“Said I’m finna do a gospel album
What have you been hearin’ from the Christians?
They’ll be the first one to judge me
Make it feel like nobody love me . . .
Make you feel alone in the dark and you’ll never see the light . . .
Don’t throw me up, lay your hands on me / Please, please pray for me.“6
And what if I knew West would come out tomorrow and said, “Ha ha! Such a great prank. I got all you silly Christians good! Gads! I stuck in those corny Chick-fil-A references and everything? And you fell for it”?
Then I’ll still sleep easily tonight.
Because in presuming West’s conversion as genuine, I was still chasing joy and “believing all things, hoping all things,” while still testing all things. Rather than mutate into a skeptic, I will have remained true to my mission: to embrace grace wherever it’s found, and not just as tools to defeat my enemies; and to pursue joy in Christ and in anyone who rationally claims to love Jesus and worship Jesus as his king.
- Disclaimers: I’m phrasing these as five responses to Kanye West’s conversion. That doesn’t mean you yourself are limited to only one response. Also, I’ve not based these on any particular persons, factions, discernment ministries, and so on. My paraphrases are my own, based on impression/interpretation. Also, for the purpose of this article, I’m treating his faith confession as genuine. By all accounts, including this pastor who knows West, several “spiritual fruits” are in evidence. There’s no point in us trying to be more spiritually-skeptical than the Bible recommends. ↩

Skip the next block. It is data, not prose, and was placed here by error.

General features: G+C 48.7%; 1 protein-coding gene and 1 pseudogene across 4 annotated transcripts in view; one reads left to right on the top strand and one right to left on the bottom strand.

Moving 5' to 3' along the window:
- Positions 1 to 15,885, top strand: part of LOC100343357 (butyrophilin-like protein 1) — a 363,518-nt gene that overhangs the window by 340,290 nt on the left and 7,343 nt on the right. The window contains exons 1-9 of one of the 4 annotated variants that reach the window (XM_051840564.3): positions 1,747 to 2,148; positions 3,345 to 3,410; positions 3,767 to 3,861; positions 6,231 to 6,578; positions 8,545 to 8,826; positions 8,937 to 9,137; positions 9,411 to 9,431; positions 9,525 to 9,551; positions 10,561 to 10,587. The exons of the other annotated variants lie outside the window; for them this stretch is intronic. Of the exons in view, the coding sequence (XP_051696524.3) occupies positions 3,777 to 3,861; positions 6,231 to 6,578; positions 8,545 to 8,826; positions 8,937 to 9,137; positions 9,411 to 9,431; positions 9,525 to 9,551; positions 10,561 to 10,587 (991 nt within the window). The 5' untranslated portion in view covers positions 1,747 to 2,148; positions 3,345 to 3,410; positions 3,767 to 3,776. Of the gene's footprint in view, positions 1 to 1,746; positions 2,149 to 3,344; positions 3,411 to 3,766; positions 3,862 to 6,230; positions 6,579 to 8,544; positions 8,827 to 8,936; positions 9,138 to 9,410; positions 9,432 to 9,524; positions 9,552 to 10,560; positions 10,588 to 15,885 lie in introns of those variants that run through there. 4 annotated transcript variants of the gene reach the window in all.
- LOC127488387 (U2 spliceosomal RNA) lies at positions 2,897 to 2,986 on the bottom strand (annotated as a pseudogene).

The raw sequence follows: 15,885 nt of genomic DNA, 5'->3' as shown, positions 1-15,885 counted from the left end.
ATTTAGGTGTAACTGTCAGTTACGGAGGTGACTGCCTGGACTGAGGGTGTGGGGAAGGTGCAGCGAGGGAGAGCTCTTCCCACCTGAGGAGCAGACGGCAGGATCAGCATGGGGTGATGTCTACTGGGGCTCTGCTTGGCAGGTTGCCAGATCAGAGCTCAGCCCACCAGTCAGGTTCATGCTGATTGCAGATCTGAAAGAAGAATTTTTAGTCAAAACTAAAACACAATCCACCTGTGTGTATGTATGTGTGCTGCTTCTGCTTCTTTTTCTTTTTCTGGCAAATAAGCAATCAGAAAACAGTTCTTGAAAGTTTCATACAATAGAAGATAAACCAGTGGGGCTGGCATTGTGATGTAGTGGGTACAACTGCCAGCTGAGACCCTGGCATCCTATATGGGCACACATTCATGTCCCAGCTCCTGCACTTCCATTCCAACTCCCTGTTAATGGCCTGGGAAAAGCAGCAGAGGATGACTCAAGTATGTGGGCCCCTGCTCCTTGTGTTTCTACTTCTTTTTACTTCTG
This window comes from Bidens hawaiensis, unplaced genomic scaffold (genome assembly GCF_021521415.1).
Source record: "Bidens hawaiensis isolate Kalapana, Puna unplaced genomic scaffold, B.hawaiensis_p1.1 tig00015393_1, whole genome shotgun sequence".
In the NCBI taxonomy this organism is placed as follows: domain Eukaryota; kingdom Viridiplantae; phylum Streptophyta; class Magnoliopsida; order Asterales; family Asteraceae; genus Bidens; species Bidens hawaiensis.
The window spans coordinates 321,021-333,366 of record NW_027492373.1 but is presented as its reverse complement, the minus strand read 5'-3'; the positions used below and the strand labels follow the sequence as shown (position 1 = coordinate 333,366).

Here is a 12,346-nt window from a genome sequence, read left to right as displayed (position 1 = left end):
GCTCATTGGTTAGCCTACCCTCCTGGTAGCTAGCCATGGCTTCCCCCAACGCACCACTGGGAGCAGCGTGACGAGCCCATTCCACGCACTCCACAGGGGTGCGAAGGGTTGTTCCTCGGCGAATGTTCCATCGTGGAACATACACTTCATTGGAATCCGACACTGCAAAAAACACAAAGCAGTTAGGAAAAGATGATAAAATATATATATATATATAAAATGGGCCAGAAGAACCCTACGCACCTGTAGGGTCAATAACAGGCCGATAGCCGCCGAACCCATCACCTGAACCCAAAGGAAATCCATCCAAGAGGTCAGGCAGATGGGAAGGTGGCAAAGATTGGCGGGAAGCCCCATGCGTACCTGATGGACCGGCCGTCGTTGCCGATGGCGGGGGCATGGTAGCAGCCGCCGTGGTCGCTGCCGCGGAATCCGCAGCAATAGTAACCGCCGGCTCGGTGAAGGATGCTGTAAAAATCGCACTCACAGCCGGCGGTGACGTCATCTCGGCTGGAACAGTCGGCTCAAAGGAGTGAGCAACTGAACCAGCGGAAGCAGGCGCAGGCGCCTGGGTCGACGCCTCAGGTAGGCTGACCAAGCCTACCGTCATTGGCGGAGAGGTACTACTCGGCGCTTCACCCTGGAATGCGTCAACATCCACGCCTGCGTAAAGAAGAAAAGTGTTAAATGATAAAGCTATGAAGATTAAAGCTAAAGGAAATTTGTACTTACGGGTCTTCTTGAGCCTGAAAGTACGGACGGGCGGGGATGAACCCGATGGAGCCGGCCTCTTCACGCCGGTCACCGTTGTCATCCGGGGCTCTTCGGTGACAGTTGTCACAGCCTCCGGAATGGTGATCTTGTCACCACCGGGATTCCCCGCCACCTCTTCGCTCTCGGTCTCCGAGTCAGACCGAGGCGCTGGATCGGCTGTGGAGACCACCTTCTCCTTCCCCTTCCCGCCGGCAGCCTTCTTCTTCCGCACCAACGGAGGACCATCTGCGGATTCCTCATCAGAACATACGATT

- Note that I’m referring to him mainly as “West” in this article. This is intentional. We’re speaking of a person called Kanye West. Not a single-named celebrity, figurehead, or meme-image. ↩
- One more note about Lame Evangelicals. If conservative/traditional Christians do readily accept West’s conversion as legit, then this is potentially a greater sign of Christ’s grace in them than we might expect. After all, these are folks who are more likely to attribute the greatest evils in society to hip-hop artists, sexually promiscuous persons, and popular-cultural materialists. West is perceived as the epitome of all three sin-pinnacles at the same time. (He is even married to a pornographic activist who has a sex tape and everything.) Also, he’s black, so shouldn’t that also trigger any lingering racism or separatism among the traditional conservative types? Yet in this case, it’s actually conservative evangelicals who first cheer, “He’s Chriiiiiisssttt-iiaaaaannn!” whilst non-conservatives remain more skeptical. ↩
- C. S. Lewis, The Weight of Glory. ↩
- See Matthew 13:1–23, Mark 4:1–20, and Luke 8:4–15. ↩
- “Hands On,” lyrics from Genius.com. Without checking, say, Urban Dictionary, I don’t know the significance of the slang “finna.” ↩